Members of Americans United’s national staff and chapter activists spent the past few weeks hard at work promoting separation of church and state in many venues.
Here’s a round-up of recent activities:
AU Executive Director Barry W. Lynn spoke at Dickinson College in Carlisle, Pa., Sept. 6. Lynn, who graduated from Dickinson in 1970 with an undergraduate degree in English, addressed the topic “Celebrating a Dead Letter or a Living Document?” The event was part of Dickinson’s Winfield C. Cook Constitution Day celebration.
An opinion column that Lynn wrote on the intersection of religion and politics appeared in several newspapers in late August, including the Philadelphia Inquirer, the Tulsa World and the Fort Lauderdale Sun-Sentinel.
In the op-ed, Lynn urged voters to pay attention to the stands candidates take on issues like religious freedom and separation of church and state.
Wrote Lynn, “[R]ather than trying to judge the depth of a candidate’s religious commitment, we’d do better to ask Donald Trump, Hillary Clinton and others some pointed questions: What do you think the First Amendment’s guarantee of religious freedom means? Do you support freedom of conscience for all – Christians, Jews, Muslims, Hindus, Pagans, non-believers and so on? Is there anything about your faith that will make it hard for you to do your job as a public official? How do you interpret the separation of church and state?”
Legal Director Richard B. Katskee was invited by officials with the U.S. military to take part in the Fourth Annual Joint Appellate Advocacy Training seminar Sept. 14. The event is designed to keep military lawyers up to date on current issues. The seminar took place in Arlington, Va.
AU’s Indiana Chapter tabled at Pride Fest in Bloomington Aug. 27. Chapter activist William Sanders reported that the event was a great success.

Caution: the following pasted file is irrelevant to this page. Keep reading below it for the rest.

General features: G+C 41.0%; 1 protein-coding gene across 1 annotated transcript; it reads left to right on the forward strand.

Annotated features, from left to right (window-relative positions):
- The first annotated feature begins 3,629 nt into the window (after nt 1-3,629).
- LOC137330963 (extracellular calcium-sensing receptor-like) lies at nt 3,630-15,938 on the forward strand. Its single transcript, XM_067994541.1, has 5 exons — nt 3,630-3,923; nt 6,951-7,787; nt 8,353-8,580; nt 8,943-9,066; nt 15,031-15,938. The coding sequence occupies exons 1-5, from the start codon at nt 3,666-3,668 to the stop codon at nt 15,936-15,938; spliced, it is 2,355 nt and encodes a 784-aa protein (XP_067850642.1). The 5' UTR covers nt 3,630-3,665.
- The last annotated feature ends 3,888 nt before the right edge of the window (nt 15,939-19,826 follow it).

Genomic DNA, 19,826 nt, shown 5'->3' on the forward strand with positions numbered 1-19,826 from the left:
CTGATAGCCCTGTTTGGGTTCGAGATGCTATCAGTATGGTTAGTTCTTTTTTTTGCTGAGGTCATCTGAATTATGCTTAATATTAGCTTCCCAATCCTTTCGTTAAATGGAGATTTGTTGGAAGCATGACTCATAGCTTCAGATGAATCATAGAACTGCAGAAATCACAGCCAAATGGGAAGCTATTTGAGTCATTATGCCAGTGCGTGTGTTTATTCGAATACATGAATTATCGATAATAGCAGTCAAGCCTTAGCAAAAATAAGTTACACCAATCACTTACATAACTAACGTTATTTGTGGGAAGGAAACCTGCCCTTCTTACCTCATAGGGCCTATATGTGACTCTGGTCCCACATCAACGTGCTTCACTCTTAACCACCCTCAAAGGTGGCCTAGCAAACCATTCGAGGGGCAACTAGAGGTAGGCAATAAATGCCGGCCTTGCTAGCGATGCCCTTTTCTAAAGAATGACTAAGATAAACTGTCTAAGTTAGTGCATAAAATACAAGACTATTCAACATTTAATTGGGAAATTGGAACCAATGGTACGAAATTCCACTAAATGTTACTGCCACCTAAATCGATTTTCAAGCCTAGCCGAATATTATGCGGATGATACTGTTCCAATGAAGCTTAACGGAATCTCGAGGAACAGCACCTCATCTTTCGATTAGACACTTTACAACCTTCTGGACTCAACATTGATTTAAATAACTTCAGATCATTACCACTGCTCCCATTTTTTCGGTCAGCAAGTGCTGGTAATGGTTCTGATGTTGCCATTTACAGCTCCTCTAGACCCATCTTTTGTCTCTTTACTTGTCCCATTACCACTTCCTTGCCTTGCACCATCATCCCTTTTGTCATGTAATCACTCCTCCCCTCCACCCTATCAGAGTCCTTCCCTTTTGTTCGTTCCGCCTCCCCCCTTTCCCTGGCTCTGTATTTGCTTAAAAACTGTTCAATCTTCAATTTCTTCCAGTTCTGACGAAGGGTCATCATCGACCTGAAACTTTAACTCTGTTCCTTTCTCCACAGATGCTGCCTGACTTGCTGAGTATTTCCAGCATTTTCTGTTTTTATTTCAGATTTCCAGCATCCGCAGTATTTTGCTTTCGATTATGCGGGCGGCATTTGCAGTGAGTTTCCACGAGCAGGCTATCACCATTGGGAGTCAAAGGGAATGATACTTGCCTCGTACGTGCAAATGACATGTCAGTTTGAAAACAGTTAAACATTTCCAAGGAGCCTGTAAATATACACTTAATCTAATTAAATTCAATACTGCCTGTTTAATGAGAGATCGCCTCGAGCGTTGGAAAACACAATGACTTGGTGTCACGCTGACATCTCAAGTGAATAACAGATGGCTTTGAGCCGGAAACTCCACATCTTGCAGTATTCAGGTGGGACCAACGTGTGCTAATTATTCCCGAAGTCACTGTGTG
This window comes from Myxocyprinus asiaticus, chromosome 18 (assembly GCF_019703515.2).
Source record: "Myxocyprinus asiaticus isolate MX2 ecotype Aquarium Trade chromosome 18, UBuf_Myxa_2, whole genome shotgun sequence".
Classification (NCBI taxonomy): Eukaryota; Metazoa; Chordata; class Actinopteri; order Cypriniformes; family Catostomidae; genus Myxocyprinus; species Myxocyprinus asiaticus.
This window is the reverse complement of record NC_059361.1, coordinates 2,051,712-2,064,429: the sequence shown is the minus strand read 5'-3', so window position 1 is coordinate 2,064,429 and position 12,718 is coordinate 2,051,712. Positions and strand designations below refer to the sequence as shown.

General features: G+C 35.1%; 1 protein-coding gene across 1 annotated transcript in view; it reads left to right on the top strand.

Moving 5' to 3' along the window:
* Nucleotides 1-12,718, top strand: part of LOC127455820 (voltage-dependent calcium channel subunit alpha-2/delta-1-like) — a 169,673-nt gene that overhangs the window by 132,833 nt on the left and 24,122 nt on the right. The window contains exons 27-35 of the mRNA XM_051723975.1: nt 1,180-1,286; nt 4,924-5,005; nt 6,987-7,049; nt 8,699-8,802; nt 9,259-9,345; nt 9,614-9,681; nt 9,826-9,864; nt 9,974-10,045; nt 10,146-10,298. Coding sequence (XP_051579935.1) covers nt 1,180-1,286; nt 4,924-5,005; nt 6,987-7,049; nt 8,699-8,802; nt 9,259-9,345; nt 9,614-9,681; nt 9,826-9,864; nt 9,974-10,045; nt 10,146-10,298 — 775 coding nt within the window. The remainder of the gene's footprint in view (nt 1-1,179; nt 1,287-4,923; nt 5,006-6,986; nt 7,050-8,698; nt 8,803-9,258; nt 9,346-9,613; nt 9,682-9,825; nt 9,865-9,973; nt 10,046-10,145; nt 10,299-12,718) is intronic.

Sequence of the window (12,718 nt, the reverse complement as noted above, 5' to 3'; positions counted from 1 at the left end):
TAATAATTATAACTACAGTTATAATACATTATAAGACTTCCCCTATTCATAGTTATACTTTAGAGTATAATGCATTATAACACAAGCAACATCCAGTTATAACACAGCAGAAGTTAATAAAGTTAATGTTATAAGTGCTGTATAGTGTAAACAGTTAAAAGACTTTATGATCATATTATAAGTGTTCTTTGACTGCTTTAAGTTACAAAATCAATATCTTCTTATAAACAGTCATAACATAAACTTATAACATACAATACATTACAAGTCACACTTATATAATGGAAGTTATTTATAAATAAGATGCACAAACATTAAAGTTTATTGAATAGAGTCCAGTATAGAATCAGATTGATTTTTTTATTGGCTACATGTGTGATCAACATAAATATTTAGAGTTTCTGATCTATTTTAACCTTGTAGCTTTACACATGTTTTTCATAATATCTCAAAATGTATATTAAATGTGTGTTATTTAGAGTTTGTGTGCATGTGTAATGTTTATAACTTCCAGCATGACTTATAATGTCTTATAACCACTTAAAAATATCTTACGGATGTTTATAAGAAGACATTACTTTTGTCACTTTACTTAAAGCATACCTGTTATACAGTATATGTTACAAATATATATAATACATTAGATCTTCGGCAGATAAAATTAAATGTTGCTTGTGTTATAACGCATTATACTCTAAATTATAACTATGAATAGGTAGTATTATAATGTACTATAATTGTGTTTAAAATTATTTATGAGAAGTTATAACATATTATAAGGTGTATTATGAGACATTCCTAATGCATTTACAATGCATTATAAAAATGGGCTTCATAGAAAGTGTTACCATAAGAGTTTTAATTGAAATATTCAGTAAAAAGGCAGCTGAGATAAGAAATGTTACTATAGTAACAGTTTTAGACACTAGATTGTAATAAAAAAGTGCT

“The crowd was unique at this Pride Fest,” Sanders wrote in an email message to AU’s national office. “It was dominated by Indiana University college students who showed great interest in stopping and conversing, often displaying their constitutional knowledge. They traveled about in groups of 8-12 and at times we found ourselves surrounded and overwhelmed with questions and comments from all directions.”
AU’s Southern Nevada Chapter hosted a panel discussion Sept. 8 titled “Why Separate Church and State?” at the Sahara West Library in Las Vegas.
Speakers included Michael Green, Ph.D., associate professor of history at the University of Nevada-Las Vegas, Mel Lipman, an attorney and humanist leader, and Teji Malik, a leader in the state’s Sikh community. The event was moderated by Jill Acree, Ph.D., a history professor at the College of Southern Nevada and president of the AU chapter.
The Greater Houston Area AU Chapter hosted screenings of the film “God & Governing,” Sept. 9 and 12 at two locations in Houston. The film, produced by the Texas Tribune, was made in 2015 after a number of church-state controversies roiled the Texas legislature. The Tribune invited several lawmakers to discuss how faith influenced their public policy decisions.
The 27-minute video was followed by discussion sessions.
Finally, Americans United welcomed two new staff members recently. Rokia Hassanein is serving as communications associate. Hassanein is a recent graduate of the University of Maryland.
Eric Rothschild is AU’s new senior litigation attorney. Rothschild, formerly with Pepper Hamilton LLP in Philadelphia, worked with AU in 2005 as lead trial counsel in the Pennsylvania “intelligent design” case Kitzmiller v. Dover.